How Tantrums Differ From Meltdowns?


As a parent or guardian of a child under the spectrum, tantrums, and meltdowns are common instances to look out for. To many, these two words may be synonymous because they look the same at first glance, but they are actually very different cases. 

Knowing their distinction is vital because it means you get to know how to handle the situation better, especially when things get out of hand.

Their Differences

Despite their external similarities that get people confused, a meltdown and a tantrum have several factors that set them apart from each other.

Meltdowns don't target a specific age demographic. In other words, they may stick around far longer than one's childhood. They are not intentionally triggered. A child or adult who is melting down does not do it for any definite purpose at all. 

It may be caused by various means, such as being overwhelmed by information. sensations, emotions, and experiences. These types of overstimulation can lead to zoning out, shutting down, withdrawal, and uncontrolled movements. 

To know if someone is about to have a meltdown, check if they are in what experts call the "rumbling stage." This is a state in which a person on the spectrum shows minor symptoms that lead to melting down. These include behaviors that indicate discomfort, like tensing muscles and nail-biting.

A tantrum, however, is a different story. It's a child's way of deliberately expressing his or her frustration. That is why it's also referred to as "temper tantrums." It's when they act out. This is a natural reaction of children when they can't get what they won't or can't say what they want to say.

You can say it's their way of blowing off some steam. You should also keep in mind that these are normal occurrences because developing some sense of independence is part of a youngster's growth.

What Do Tantrums Look Like?

When they feel dissatisfied, hungry, or tired, it sparks their frustration. Thus, their thoughts and emotions become disoriented. They may cry, scream, run away, vomit, or get tense.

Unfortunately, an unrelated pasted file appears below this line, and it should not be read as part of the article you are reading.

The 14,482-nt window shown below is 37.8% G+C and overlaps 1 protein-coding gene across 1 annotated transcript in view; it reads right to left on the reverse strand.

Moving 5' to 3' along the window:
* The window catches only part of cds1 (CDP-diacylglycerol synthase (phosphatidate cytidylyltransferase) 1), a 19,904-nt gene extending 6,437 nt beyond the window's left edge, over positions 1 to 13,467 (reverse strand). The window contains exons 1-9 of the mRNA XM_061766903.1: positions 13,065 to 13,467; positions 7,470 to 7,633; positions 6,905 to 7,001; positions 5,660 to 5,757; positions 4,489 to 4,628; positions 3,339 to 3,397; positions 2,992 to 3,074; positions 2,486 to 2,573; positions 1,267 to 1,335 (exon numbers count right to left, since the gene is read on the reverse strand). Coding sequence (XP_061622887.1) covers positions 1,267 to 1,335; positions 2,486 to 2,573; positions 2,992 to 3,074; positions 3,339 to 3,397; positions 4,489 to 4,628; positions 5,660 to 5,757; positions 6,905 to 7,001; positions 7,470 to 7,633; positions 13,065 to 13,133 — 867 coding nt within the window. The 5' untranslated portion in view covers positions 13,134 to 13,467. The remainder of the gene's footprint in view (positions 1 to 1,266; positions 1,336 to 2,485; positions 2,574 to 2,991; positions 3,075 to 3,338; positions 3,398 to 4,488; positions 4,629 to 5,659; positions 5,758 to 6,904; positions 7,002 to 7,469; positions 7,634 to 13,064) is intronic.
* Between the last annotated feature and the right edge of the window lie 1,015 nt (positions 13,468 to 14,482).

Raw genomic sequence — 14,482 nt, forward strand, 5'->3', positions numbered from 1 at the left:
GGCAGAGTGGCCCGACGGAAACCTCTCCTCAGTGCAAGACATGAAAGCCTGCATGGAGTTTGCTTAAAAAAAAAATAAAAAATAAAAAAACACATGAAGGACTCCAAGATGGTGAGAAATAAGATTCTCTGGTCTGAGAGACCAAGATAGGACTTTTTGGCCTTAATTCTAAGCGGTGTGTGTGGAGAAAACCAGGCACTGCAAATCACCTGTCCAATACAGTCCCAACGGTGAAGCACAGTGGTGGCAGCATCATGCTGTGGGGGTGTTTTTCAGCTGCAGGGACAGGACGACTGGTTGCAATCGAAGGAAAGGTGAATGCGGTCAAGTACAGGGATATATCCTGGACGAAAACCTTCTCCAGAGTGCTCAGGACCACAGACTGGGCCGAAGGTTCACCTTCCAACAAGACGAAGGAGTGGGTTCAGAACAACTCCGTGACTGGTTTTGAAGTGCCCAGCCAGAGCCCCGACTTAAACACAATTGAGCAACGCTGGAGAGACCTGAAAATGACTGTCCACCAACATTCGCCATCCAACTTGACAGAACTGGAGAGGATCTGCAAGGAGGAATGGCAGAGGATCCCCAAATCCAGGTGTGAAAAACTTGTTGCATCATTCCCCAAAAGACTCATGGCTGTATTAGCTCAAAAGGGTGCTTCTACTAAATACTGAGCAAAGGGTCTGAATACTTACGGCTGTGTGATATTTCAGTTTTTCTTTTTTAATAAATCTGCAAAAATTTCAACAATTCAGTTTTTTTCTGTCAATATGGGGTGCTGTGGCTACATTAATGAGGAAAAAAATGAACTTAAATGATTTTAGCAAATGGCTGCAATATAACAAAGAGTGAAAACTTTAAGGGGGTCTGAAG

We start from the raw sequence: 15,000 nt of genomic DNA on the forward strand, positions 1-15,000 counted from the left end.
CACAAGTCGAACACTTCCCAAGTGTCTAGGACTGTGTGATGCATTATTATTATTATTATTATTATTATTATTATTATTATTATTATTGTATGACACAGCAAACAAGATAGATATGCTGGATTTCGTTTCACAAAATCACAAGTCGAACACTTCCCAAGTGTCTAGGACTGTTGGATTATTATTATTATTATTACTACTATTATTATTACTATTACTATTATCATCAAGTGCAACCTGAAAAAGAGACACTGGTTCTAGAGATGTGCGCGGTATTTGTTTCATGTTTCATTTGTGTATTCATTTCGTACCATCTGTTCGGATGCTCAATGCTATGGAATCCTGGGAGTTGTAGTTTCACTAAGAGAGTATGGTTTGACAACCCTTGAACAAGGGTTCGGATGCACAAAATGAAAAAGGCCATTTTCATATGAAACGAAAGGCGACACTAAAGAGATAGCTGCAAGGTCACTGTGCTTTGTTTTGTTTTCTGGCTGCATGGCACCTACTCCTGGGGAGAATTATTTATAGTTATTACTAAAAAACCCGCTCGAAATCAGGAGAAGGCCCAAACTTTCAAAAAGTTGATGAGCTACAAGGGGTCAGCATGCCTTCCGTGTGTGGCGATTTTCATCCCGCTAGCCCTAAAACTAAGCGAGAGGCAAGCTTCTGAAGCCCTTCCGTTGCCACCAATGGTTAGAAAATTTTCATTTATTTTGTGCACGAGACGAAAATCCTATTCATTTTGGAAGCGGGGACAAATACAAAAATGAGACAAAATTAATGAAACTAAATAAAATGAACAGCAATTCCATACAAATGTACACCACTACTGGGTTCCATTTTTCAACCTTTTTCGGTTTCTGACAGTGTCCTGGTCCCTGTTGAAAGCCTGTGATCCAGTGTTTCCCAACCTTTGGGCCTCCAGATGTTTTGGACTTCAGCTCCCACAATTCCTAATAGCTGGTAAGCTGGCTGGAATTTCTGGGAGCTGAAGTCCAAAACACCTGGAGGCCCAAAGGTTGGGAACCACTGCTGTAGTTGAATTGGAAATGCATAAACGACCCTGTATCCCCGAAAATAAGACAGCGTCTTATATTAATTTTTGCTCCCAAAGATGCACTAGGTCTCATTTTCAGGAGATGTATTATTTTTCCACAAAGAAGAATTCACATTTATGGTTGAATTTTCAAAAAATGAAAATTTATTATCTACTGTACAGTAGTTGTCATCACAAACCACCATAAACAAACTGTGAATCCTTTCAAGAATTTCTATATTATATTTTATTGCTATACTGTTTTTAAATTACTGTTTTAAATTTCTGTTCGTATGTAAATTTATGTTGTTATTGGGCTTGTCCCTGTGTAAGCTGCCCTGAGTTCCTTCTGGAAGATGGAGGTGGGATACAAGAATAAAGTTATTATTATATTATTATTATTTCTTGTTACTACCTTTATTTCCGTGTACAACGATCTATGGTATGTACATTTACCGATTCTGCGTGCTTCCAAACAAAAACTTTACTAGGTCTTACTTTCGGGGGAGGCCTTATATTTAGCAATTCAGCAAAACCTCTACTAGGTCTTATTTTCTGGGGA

Because temper tantrums are linked to aggression, your child may also show disruptive conduct. They may try to break things by kicking, hitting, and throwing them around.

Being forced to do things that make them uncomfortable or losing an object of comfort are often the causes of children turning violent.

Different children have different ways of showing their irritation. But what they will all have in common is chaotic behaviors.

What to Do When My Child is Having a Tantrum?

  • Keep a Calm Head

In any situation in life, staying calm is always a priority in order to make the best decision there is. This is essential, especially in rattling circumstances like a child throwing a tantrum.

  • Make Sure If It's Really a Tantrum

As mentioned, it is important to know the discrepancy between tantrums and meltdowns. That's because each needs to be treated differently. 

Remember: meltdowns happen when someone is taking in more stimulation than he or she can cope up with, while tantrums happen after a child feels discontented about something and gets frustrated.

  • Know Their Reasons

Why is your child acting up? The answer to that question will confirm what case you are currently facing. After verifying that your child is having a tantrum, know the reasoning behind it. Does he want to play with me? Does he want to buy something? 

  • Do Not Submit

When your child is upset because he did not get something he wanted, do not submit easily. Giving them what they want is the fastest solution, but it's not the smartest. On some occasions, you can do that, but not every time.

  • Get Out of The Crowd

In many events, it's the crowded hallways and sidewalks that trigger a child's tantrums. Simply removing the audience can sometimes be the key.

If this is the case, let your child practice coping mechanisms in small groups and parties.

  • Acknowledge Their Feelings

Praise your child's good side. This comforts them and tells them that they are valued. Consequently, they will have fewer reasons to spur up more tantrums.

  • Train Them

Because tantrums are mostly a result of a lack of communication skills and impulse control, equip your child with the proper knowledge. After every tantrum, be creative in giving them opportunities to improve the aspects that they have less control over.


  • Thank for the input, I have a grand daughter who has not been diagnosed, I believe aspergers. Now they tell me aspergers is just on the spectrum

    Melissa haggard
  • Thank for the input, I have a grand daughter who has not been diagnosed, I believe aspergers. Now they tell me aspergers is just on the spectrum

    Melissa haggard
  • Love the information
    Thank you

    Carol Ellis

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